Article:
If there’s one genre that seems to be singled out for an unfair amount of maligning, it’s emo. For many, there’s something about the image of skinny white guys in tight shirts and horn-rimmed glasses screaming awkward lyrics about pain and betrayal that, well, just sets something off. And for those people, The Moon Is Down is ripe for the picking. After all, it’s incredibly earnest, with those too-emotional vocals and too-poetic-for-their-own-good lyrics. But it’s also so confident and emotional that it stands a good chance of silencing most of its possible detractors.
Really, what’s so bad about being earnest? Alright, I’ll admit that lot of the so-called “emo” crowd is, well… the primary reason I can’t take it seriously is because every song that bands like The Juliana Theory write seems engineered to make girls swoon over how sensitive and honest the band is. And, as all guys know, girls are suckers for that super-sensitive indie guy. (It hasn’t worked for me yet, but I keep hoping.) However, Further Seems Forever could just change some minds.
The primary reason that Further Seems Forever succeeds is Chris Carabba’s vocals, who can out-sing any pimply emo boy out there. Of course, now that The Moon Is Down is set for release, Carabba has left the group to work on a solo project (which I assume to be Dashboard Confessional). It remains to be seen just how that will affect the group, but whatever the outcome, The Moon Is Down remains an album whose passion seems like less and less of a liability with each listen.
The other part of Further Seems Forever’s success is their pedigree, which boasts some impressive names, especially hardcore vets Strongarm. The aggression is still there, but it’s been streamlined and channelled through a more pop-oriented sound. Clocking in at around 30 minutes over the course of 10 songs, The Moon Is Down never really takes a breather. As usual, the brevity works, and the album never really outstays its welcome.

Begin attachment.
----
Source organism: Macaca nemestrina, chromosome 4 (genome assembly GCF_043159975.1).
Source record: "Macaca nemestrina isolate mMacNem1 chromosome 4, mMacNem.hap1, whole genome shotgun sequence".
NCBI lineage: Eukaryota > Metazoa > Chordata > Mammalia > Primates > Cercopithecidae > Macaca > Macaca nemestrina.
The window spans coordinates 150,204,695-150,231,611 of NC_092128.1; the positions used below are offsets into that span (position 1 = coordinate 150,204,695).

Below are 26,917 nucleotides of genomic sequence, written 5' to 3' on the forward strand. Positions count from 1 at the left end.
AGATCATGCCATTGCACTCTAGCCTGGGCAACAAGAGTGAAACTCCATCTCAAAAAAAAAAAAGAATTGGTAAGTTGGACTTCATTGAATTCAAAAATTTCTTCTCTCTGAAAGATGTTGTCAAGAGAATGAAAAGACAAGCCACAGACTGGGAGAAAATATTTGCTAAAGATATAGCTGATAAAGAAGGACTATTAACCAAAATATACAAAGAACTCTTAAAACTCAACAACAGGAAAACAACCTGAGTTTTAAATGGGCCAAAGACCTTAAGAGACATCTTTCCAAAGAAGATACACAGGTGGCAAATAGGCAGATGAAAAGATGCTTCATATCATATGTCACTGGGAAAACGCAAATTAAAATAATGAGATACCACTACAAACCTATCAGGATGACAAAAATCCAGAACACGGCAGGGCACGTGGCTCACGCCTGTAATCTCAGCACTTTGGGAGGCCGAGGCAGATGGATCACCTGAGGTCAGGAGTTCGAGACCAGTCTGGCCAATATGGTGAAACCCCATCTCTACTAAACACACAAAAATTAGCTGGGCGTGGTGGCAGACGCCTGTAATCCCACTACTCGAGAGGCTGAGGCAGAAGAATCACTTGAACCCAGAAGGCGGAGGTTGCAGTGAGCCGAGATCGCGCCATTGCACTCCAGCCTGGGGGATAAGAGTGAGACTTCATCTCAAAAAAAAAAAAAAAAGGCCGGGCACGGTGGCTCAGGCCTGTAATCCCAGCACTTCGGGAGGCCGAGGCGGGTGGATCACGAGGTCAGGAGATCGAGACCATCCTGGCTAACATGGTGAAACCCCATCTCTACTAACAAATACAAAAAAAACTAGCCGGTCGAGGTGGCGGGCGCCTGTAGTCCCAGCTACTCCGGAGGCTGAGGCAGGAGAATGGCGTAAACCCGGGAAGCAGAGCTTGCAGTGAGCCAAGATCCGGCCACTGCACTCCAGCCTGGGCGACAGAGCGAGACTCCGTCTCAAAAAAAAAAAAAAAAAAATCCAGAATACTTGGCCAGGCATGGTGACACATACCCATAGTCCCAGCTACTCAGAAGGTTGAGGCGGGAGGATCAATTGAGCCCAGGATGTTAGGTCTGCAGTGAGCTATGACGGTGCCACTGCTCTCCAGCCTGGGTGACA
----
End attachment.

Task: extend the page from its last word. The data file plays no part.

It also helps when you have something to say, and believe it or not, Further Seems Forever does. Oh sure, they still sing about girls and relationships — the band’s name is a reference to dreaded long distance relationships — but at least they don’t sound all whiny when they do it. Again, much of that is due to the vocals, and the result is some powerful stuff. Even a critic as jaded as myself has to choke back a sob when I hear Carraba belt out “I’m waiting to give whatever the world may bring/I’d give you my life ’cause I don’t own anything” (“New Year’s Project”). And even on the slower numbers, the group plays with passion and conviction.
You could compare them to The Juliana Theory and Sunny Day Real Estate, but they stand comfortably between the two. They may have the Theory’s pop appeal, but they carry the Estate’s depth (minus all of the prog rock-isms). Or imagine a Weezer that didn’t spend their childhood reading comics and playing air guitar in the garage. Further Seems Forever may not be the next big indie crossover but given the general mediocrity of their peers, they manage to stand quite a ways out from the crowd.
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I've also written for Christ and Pop Culture, ScreenAnarchy, Filmwell, and Christian Research Journal. I pay the bills by creating beautiful user interfaces and websites for Firespring and Red Bicycle.